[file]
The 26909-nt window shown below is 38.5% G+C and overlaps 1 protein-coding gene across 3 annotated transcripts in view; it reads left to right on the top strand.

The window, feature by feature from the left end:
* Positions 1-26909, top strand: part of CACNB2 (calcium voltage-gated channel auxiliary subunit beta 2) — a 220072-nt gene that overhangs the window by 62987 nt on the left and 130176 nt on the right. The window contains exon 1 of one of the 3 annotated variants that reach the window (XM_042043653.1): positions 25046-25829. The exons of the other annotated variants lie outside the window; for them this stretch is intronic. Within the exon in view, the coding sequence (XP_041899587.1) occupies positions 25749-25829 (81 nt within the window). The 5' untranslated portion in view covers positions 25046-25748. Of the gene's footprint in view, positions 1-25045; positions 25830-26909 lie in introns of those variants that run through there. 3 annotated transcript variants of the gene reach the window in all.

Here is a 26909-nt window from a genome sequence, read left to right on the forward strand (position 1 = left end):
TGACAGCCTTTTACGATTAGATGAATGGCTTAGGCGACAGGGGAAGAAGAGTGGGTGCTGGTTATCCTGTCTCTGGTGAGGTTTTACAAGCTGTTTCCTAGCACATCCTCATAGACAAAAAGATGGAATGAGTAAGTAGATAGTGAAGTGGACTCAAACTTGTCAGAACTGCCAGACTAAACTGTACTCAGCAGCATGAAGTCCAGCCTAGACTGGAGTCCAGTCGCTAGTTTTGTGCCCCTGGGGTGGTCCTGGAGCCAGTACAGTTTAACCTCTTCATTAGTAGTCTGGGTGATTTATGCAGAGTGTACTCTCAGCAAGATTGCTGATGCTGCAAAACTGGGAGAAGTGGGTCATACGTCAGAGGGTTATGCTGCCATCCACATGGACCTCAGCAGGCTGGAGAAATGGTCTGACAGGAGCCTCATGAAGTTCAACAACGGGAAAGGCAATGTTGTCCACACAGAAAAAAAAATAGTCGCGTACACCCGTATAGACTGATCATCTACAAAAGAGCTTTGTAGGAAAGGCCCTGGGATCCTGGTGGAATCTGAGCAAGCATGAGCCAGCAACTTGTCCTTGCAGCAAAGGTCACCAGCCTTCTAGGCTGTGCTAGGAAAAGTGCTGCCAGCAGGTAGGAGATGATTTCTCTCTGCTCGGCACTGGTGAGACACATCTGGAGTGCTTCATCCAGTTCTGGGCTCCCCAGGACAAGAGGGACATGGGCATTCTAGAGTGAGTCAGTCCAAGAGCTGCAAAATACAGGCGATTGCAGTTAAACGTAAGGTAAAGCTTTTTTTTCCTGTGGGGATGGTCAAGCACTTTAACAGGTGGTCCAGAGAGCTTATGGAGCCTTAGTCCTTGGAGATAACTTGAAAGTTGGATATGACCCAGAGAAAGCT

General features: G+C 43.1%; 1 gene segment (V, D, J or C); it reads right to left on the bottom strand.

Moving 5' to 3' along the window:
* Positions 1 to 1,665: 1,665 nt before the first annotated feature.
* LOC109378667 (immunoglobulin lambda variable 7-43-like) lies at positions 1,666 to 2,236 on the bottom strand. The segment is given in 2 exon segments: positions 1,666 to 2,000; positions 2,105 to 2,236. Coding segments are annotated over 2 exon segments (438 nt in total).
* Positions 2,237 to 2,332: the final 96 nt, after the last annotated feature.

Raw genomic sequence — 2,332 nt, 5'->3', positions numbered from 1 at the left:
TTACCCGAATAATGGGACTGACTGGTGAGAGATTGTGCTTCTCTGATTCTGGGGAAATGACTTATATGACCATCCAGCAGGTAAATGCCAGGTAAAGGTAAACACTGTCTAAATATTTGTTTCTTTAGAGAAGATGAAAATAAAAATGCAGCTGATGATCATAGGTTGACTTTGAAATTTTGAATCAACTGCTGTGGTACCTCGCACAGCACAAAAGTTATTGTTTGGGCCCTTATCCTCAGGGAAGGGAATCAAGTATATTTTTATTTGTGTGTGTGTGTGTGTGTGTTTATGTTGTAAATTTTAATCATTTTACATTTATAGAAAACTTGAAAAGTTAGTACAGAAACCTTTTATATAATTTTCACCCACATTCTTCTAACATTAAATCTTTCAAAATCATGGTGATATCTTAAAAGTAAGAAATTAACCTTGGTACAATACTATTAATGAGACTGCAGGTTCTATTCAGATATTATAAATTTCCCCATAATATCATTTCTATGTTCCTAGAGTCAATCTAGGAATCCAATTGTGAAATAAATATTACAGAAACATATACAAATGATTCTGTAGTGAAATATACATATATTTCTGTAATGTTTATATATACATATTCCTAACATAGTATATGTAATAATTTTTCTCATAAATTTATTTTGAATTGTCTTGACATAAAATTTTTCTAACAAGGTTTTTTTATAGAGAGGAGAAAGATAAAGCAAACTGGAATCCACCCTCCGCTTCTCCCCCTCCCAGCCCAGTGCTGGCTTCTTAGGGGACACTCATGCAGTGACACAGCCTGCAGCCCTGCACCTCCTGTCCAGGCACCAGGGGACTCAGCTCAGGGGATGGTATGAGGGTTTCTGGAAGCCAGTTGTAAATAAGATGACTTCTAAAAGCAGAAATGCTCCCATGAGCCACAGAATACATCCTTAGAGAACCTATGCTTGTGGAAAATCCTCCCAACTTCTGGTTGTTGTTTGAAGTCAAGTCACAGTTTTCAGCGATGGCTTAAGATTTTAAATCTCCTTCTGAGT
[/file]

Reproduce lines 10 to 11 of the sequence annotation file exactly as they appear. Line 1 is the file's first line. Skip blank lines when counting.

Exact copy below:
* Positions 2,237 to 2,332: the final 96 nt, after the last annotated feature.

Raw genomic sequence — 2,332 nt, 5'->3', positions numbered from 1 at the left: